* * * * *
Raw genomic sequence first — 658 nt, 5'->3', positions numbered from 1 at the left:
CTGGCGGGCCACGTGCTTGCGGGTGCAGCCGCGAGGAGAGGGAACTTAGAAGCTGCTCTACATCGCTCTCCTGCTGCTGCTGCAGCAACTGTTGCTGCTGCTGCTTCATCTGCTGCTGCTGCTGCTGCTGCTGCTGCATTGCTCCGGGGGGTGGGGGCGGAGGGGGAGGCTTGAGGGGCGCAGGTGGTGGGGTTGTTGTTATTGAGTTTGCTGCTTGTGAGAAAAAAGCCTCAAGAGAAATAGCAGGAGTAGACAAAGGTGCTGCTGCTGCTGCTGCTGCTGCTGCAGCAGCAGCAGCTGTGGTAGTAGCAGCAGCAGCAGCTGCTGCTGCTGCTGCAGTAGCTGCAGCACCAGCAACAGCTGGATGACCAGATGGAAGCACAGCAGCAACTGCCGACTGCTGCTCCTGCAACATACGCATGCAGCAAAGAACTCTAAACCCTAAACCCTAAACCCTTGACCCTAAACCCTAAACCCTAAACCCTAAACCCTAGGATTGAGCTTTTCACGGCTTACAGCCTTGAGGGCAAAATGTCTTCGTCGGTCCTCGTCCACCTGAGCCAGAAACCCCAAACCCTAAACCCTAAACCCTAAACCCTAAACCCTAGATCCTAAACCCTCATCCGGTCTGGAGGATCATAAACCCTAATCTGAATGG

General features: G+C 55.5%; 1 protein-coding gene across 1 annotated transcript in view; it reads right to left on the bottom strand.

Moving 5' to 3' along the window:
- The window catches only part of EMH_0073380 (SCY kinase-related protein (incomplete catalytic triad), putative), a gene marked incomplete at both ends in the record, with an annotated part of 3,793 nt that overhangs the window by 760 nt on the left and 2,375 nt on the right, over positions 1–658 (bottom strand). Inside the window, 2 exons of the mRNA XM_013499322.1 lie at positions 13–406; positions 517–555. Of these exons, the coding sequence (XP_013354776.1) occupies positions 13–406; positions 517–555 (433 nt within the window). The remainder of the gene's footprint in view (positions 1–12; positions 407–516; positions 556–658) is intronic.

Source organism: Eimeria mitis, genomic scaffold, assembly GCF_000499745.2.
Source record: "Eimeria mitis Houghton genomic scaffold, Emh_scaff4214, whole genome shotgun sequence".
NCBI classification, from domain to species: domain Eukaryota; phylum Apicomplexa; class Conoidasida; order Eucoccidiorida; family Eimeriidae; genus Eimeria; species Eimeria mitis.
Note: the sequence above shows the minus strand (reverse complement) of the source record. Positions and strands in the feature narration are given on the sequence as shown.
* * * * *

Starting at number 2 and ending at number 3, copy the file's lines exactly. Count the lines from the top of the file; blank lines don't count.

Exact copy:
CTGGCGGGCCACGTGCTTGCGGGTGCAGCCGCGAGGAGAGGGAACTTAGAAGCTGCTCTACATCGCTCTCCTGCTGCTGCTGCAGCAACTGTTGCTGCTGCTGCTTCATCTGCTGCTGCTGCTGCTGCTGCTGCTGCATTGCTCCGGGGGGTGGGGGCGGAGGGGGAGGCTTGAGGGGCGCAGGTGGTGGGGTTGTTGTTATTGAGTTTGCTGCTTGTGAGAAAAAAGCCTCAAGAGAAATAGCAGGAGTAGACAAAGGTGCTGCTGCTGCTGCTGCTGCTGCTGCAGCAGCAGCAGCTGTGGTAGTAGCAGCAGCAGCAGCTGCTGCTGCTGCTGCAGTAGCTGCAGCACCAGCAACAGCTGGATGACCAGATGGAAGCACAGCAGCAACTGCCGACTGCTGCTCCTGCAACATACGCATGCAGCAAAGAACTCTAAACCCTAAACCCTAAACCCTTGACCCTAAACCCTAAACCCTAAACCCTAAACCCTAGGATTGAGCTTTTCACGGCTTACAGCCTTGAGGGCAAAATGTCTTCGTCGGTCCTCGTCCACCTGAGCCAGAAACCCCAAACCCTAAACCCTAAACCCTAAACCCTAAACCCTAGATCCTAAACCCTCATCCGGTCTGGAGGATCATAAACCCTAATCTGAATGG

General features: G+C 55.5%; 1 protein-coding gene across 1 annotated transcript in view; it reads right to left on the bottom strand.